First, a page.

Health facilities across Croatia, in Zagreb, Osijek, Rijeka, Split, Varaždin, Zadar, Dubrovnik, Slavonski Brod, Virovitica, Pula and Krapinske Toplice, are now equipped with 16 LDCT scanners in total.

More health news can be found in the Lifestyle section.

Thursday, 9 January 2020

Croatian Boy Walks After Successful Brain Implant at Dubrava Clinic

The neurosurgery team at Dubrava Clinical Hospital has achieved another success. A 10-year-old Croatian boy from Dalmatia, who was paralyzed due to a rare disease, has received a deep brain stimulator implant. Just three months after surgery, the boy is walking.

After a five-year search, the parents of the 10-year-old boy finally learned about his diagnosis. A rare disease, dystonia, is a condition in which the brain has no control over muscular activity and was the cause of all their son's problems. They sought help from Professor Chudy at KB Dubrava (Dubrava Clinical Hospital), according to Ruža Ištuk/Dnevnik/HRT on January 8, 2020.

Their son underwent surgery three months ago, and they say that the results are amazing. The boy is speaking more clearly, sits without help, can control his movements and walk.

“I feel wonderful. It's like a new birthday for me. I don't know how to describe the feeling as a parent. It's a big deal to have a child who has a (medical) problem, and then everything gets better. It’s phenomenal, said the boy's parent.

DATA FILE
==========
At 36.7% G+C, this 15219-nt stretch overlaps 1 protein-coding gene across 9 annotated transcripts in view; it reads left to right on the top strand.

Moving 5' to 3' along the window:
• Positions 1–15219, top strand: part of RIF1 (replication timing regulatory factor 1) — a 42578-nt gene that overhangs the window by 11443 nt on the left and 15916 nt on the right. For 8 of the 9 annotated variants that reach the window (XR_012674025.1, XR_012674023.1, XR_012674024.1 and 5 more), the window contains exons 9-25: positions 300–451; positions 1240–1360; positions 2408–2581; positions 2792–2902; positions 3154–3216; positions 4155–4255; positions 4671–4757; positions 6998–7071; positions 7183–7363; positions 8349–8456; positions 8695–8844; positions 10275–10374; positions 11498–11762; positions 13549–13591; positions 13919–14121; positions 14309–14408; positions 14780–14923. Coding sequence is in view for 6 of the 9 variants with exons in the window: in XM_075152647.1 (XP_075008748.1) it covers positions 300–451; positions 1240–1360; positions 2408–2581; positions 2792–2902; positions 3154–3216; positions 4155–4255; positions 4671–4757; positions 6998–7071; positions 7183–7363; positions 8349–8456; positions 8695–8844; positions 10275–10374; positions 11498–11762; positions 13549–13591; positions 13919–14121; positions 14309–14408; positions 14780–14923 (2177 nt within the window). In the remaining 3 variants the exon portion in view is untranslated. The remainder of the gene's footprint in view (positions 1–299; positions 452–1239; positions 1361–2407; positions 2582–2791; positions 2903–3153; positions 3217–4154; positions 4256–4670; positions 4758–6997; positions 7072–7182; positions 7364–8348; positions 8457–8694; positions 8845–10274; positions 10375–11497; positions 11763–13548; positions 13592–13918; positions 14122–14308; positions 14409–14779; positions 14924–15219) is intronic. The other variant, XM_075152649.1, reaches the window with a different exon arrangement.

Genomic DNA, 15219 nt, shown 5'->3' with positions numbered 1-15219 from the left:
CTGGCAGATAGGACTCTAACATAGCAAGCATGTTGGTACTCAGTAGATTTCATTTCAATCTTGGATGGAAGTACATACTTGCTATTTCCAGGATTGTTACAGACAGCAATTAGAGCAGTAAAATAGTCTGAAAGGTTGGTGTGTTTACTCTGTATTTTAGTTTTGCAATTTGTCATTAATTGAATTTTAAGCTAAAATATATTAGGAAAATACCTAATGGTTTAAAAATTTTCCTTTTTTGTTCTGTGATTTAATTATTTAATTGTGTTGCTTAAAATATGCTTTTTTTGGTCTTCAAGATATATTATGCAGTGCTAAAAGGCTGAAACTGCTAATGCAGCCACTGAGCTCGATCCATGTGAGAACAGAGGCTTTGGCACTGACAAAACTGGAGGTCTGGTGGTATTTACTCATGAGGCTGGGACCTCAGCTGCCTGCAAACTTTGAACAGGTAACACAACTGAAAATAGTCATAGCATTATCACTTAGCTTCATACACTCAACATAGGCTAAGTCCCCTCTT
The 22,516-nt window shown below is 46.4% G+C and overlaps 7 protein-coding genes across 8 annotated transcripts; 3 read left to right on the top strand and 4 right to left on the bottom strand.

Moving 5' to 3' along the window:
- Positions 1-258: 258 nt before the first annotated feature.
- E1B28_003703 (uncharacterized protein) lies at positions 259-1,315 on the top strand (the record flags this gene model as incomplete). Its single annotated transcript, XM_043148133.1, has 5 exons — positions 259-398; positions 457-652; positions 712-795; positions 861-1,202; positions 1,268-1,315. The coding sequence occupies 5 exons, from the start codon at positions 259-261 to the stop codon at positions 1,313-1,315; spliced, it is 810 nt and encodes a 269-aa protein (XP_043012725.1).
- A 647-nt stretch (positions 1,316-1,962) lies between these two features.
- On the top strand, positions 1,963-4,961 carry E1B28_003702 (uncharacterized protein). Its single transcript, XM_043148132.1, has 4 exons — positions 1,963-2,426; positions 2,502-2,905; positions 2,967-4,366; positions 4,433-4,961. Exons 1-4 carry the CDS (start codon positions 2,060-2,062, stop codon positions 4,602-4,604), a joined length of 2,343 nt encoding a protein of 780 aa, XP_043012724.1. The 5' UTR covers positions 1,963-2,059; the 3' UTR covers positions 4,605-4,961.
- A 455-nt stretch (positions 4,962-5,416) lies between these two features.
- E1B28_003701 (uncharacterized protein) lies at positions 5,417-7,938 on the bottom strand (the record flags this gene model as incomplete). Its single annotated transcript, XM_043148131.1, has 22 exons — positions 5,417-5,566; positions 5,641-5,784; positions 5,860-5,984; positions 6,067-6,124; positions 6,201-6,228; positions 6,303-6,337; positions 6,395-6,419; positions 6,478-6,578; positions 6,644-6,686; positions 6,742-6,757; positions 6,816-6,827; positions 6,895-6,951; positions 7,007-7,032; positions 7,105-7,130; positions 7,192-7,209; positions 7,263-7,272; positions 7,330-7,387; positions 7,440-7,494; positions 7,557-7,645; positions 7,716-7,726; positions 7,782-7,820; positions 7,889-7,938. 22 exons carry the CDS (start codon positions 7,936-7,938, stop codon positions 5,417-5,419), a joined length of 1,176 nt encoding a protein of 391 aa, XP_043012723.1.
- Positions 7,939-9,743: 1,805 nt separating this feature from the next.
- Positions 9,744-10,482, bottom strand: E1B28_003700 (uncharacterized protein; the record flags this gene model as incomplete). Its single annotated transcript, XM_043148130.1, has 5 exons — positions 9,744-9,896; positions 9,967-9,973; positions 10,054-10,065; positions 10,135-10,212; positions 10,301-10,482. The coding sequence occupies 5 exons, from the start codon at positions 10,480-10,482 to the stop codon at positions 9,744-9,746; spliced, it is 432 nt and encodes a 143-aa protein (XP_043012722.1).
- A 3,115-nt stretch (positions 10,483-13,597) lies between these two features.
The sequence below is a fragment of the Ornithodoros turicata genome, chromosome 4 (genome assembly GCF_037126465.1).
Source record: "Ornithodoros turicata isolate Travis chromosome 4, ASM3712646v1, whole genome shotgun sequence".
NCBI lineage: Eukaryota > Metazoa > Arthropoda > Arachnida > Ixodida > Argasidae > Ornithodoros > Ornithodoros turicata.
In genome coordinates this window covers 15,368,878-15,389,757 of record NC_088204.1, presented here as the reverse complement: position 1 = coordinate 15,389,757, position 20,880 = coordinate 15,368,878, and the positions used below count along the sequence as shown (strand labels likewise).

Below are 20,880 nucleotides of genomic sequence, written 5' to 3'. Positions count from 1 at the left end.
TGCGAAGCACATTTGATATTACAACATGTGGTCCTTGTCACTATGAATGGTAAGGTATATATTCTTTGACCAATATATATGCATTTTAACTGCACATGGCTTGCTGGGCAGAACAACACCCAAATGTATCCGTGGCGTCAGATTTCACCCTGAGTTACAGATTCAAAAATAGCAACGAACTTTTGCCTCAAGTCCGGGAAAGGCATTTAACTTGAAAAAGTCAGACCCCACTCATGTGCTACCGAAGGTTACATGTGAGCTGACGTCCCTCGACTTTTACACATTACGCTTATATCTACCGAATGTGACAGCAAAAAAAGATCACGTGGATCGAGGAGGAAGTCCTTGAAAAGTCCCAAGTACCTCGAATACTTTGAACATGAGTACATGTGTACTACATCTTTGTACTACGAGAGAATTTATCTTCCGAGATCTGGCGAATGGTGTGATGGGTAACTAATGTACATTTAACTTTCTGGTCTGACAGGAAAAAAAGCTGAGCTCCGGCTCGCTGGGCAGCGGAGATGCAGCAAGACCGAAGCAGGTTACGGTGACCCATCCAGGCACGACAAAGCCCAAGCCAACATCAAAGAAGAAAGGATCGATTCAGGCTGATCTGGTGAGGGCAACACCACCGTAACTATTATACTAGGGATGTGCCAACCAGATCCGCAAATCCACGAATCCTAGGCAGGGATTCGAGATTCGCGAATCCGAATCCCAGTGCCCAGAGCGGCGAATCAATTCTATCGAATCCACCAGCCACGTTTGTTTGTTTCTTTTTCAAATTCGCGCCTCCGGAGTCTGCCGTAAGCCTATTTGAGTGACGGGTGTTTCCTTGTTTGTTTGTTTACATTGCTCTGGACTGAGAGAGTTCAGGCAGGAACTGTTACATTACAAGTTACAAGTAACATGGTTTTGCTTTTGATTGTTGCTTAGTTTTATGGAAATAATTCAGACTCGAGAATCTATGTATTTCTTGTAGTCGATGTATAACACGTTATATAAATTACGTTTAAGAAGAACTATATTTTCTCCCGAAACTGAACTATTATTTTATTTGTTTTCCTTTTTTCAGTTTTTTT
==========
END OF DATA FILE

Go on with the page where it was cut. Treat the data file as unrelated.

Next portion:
Professor Darko Chudy, head of the Department of Neurosurgery at KB Dubrava, said he expects the boy to become independent and to have the same life opportunities as other boys.

"This stimulator works like a trigger which enables muscles to follow orders," Chudy explained.


“There’s no better feeling. It motivates you to keep going and become even better at what we do so that our patients are happy and satisfied, said Fadi Almahariq, neurosurgeon at KB Dubrava.


Veronica Paradžhik, the boy's physical therapist, is also delighted as the improvements are becoming increasingly visible.

"It was only after the stimulator was installed that physical therapy sessions began to show results," Paradžhik revealed.

The boy is now undergoing spa therapy and his condition is expected to further improve.


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Thursday, 19 December 2019

Health Insurance Institute Introduces Uniform Calendar of Medical Appointments

ZAGREB, December 19, 2019 - A uniform calendar for the registration of patients for hospital examination, which is expected to make order and reduce waiting lists for nine medical procedures, has been launched this week, and for the time being it includes 42 of the country's 64 hospitals, it was said at a news conference at the Croatian Health Insurance Institute (HZZO) on Thursday.

The hospitals included in this system have compatible information systems while the others would be integrated by May 2020.

The nine medical procedures are the ones for which currently waiting lists are the longest - MR and CT scans, Holter monitor, heart ultrasound, cardiac stress test, cataract surgery, breast ultrasound, thyroid ultrasound and gastroscopy, and there are plans to expand the list.

Patients will get medical appointments from their GPs while specific dates for procedures such as MR and CT scans, cataract surgery and gastroscopy will be allocated by specialists or hospital administrators.

A patient will be able to cancel their appointment via the eCitizen system or change the date of the examination or the hospital.